Toxic runoff a big concern
by Janine Little
A REDLAND Shire Council environmental team will probe reports that more than 80 per cent of local building sites have failed to take adequate precautions to stop toxic materials running off into Moreton Bay.
Environmental consultant Mark Rigby said soil disturbed by development and containing poisonous chemicals like paints, glues, termite sprays, insecticides and plastics was being washed by rains into stormwater drains and carried to the Bay.
He told Council at a special presentation that the majority of housing construction managers were failing to abide by controls designed to prevent such runoff.
Mr Rigby said a survey had shown 84 per cent of local building sites had unsuitable runoff containment measures.
He said soil runoff from building sites was "probably one of the most underrated pollutants in terms of the smothering of sea grass and what it brings (into the waterways) with it".
His presentation to Council also pointed to Council workers being "just as liable" as private building workers in ensuring soil runoff was adequately controlled.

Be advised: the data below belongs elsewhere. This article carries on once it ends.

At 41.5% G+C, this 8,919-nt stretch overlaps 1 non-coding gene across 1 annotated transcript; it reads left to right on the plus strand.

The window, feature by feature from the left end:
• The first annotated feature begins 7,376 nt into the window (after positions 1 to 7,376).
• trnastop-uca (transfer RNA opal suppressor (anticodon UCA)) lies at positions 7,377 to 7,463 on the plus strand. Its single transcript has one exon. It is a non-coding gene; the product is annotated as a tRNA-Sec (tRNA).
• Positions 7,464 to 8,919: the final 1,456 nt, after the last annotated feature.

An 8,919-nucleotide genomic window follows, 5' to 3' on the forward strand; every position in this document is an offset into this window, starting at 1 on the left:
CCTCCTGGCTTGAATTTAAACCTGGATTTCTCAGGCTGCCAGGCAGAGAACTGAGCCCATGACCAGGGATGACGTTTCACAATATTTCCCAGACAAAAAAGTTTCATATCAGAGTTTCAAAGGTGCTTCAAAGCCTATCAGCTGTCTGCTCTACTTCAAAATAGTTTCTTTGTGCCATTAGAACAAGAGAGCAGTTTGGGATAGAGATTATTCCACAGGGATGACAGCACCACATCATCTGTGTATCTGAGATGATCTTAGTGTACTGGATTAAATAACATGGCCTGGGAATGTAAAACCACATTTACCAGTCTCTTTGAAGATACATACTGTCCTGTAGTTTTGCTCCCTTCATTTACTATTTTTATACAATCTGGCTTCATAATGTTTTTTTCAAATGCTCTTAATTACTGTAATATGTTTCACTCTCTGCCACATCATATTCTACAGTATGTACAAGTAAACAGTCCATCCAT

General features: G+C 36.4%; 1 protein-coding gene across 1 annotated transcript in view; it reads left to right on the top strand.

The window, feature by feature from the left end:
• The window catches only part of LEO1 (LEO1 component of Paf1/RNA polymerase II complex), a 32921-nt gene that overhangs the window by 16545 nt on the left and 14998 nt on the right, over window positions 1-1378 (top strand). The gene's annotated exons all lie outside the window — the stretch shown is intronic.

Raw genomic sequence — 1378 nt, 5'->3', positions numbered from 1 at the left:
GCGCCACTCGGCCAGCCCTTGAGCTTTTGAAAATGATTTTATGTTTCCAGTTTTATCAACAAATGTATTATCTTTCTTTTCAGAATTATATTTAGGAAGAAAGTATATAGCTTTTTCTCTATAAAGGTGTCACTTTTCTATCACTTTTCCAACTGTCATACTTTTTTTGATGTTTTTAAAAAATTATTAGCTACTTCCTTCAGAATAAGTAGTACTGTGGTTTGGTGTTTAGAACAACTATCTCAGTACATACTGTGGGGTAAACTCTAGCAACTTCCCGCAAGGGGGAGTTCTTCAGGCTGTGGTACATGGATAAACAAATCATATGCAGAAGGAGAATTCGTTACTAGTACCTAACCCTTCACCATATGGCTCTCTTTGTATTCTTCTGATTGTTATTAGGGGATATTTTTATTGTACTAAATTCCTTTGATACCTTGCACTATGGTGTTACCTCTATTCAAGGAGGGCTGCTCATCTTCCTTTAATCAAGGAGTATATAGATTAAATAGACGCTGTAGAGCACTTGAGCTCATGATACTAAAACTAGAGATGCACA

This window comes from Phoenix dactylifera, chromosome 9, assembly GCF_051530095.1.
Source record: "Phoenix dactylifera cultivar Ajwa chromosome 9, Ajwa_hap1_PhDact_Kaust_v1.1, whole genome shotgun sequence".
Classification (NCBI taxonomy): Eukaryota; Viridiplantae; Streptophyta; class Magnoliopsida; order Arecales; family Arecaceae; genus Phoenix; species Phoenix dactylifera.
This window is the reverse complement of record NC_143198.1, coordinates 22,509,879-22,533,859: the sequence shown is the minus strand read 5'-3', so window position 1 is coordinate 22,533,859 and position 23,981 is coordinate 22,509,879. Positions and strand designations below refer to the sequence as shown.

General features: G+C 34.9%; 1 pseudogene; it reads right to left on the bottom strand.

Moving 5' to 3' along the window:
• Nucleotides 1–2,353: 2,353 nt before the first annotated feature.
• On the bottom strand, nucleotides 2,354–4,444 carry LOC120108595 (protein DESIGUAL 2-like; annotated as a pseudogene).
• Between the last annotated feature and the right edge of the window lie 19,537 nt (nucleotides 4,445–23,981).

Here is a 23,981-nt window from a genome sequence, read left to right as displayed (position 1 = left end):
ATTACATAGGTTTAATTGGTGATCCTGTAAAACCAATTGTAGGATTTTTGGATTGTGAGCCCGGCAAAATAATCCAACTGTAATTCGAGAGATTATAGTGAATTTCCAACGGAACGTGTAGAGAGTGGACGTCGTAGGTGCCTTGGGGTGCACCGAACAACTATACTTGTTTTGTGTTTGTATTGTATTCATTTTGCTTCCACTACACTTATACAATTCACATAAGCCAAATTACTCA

Mr Rigby told the meeting how Council officers issuing infringement notices on offenders often could not enforce laws made under the Environmental Protection Act 1994 effectively in the local setting because site managers took warnings and disregarded them.
"What we also found was it's no use talking to them (on construction sites) about fines because 92 per cent already knew what the fines were ... although only 34 per cent complied with the Environmental Protection Act," he said.
Mr Rigby's environmental consulting company completed a survey called Erosion and Sediment Control on Residential Building Sites that covers 11 south-east Queensland Council areas.
The survey found "a distinct lack of knowledge / apathy and confusion in how to implement sediment and erosion control measures on site", according to Mr Rigby's report.
His report also provided Council with recommendations for dealing with the problem.
These included an education program focusing on what building workers have to do on site, development of kits for distribution among builders, and stronger action by Council in following through infringement notices with fines and prosecution.
Wildlife Preservation Society Bayside Branch Secretary Simon Baltais said his organisation had been "telling Council for years" about the soil runoff problem.
"I'm not surprised at all by this new study. We've even raised particularly bad spots in the Redlands three or four times in some cases with no action taken," Mr Baltais said.
"Unless Council is prepared to put words into action we'll continue to see degradation on the western side of the Bay as has been well documented in many reports," he said.
Bayside Bulletin December 7, 1999 Page 3.
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